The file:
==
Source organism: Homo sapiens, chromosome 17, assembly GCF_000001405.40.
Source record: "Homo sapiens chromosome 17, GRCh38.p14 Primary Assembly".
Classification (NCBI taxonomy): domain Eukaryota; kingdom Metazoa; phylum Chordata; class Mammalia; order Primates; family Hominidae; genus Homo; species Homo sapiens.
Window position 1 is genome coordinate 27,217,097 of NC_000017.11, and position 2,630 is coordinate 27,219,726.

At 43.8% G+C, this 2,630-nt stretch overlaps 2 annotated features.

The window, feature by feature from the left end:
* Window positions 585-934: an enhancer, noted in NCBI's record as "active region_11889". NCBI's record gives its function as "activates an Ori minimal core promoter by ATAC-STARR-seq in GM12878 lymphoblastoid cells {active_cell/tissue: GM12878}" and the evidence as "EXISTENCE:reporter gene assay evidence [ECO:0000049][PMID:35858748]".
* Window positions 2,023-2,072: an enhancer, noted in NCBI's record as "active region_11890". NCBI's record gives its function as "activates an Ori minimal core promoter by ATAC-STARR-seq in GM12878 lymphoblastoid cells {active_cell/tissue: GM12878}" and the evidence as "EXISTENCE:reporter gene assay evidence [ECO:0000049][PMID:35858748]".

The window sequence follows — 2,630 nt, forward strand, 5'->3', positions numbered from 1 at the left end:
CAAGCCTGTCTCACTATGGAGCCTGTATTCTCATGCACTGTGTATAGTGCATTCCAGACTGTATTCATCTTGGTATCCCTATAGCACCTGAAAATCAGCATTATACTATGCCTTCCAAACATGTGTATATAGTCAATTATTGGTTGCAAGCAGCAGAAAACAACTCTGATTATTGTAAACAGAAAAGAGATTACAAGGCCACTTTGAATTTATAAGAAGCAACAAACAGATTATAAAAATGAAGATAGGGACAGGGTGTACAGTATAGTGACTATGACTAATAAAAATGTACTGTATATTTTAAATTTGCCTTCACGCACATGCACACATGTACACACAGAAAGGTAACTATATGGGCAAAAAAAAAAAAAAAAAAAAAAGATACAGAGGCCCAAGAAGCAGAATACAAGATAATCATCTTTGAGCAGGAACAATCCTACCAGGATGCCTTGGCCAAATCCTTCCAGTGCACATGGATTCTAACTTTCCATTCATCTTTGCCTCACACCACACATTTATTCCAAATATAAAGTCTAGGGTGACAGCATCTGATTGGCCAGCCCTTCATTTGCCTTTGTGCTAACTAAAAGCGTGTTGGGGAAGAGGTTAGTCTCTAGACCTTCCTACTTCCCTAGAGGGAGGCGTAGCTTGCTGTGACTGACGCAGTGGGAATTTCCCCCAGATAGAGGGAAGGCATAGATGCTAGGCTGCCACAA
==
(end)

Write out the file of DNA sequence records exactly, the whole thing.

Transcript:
Source organism: Homo sapiens, chromosome 17, assembly GCF_000001405.40.
Source record: "Homo sapiens chromosome 17, GRCh38.p14 Primary Assembly".
Classification (NCBI taxonomy): domain Eukaryota; kingdom Metazoa; phylum Chordata; class Mammalia; order Primates; family Hominidae; genus Homo; species Homo sapiens.
Window position 1 is genome coordinate 27,217,097 of NC_000017.11, and position 2,630 is coordinate 27,219,726.

At 43.8% G+C, this 2,630-nt stretch overlaps 2 annotated features.

The window, feature by feature from the left end:
* Window positions 585-934: an enhancer, noted in NCBI's record as "active region_11889". NCBI's record gives its function as "activates an Ori minimal core promoter by ATAC-STARR-seq in GM12878 lymphoblastoid cells {active_cell/tissue: GM12878}" and the evidence as "EXISTENCE:reporter gene assay evidence [ECO:0000049][PMID:35858748]".
* Window positions 2,023-2,072: an enhancer, noted in NCBI's record as "active region_11890". NCBI's record gives its function as "activates an Ori minimal core promoter by ATAC-STARR-seq in GM12878 lymphoblastoid cells {active_cell/tissue: GM12878}" and the evidence as "EXISTENCE:reporter gene assay evidence [ECO:0000049][PMID:35858748]".

The window sequence follows — 2,630 nt, forward strand, 5'->3', positions numbered from 1 at the left end:
CAAGCCTGTCTCACTATGGAGCCTGTATTCTCATGCACTGTGTATAGTGCATTCCAGACTGTATTCATCTTGGTATCCCTATAGCACCTGAAAATCAGCATTATACTATGCCTTCCAAACATGTGTATATAGTCAATTATTGGTTGCAAGCAGCAGAAAACAACTCTGATTATTGTAAACAGAAAAGAGATTACAAGGCCACTTTGAATTTATAAGAAGCAACAAACAGATTATAAAAATGAAGATAGGGACAGGGTGTACAGTATAGTGACTATGACTAATAAAAATGTACTGTATATTTTAAATTTGCCTTCACGCACATGCACACATGTACACACAGAAAGGTAACTATATGGGCAAAAAAAAAAAAAAAAAAAAAAGATACAGAGGCCCAAGAAGCAGAATACAAGATAATCATCTTTGAGCAGGAACAATCCTACCAGGATGCCTTGGCCAAATCCTTCCAGTGCACATGGATTCTAACTTTCCATTCATCTTTGCCTCACACCACACATTTATTCCAAATATAAAGTCTAGGGTGACAGCATCTGATTGGCCAGCCCTTCATTTGCCTTTGTGCTAACTAAAAGCGTGTTGGGGAAGAGGTTAGTCTCTAGACCTTCCTACTTCCCTAGAGGGAGGCGTAGCTTGCTGTGACTGACGCAGTGGGAATTTCCCCCAGATAGAGGGAAGGCATAGATGCTAGGCTGCCACAA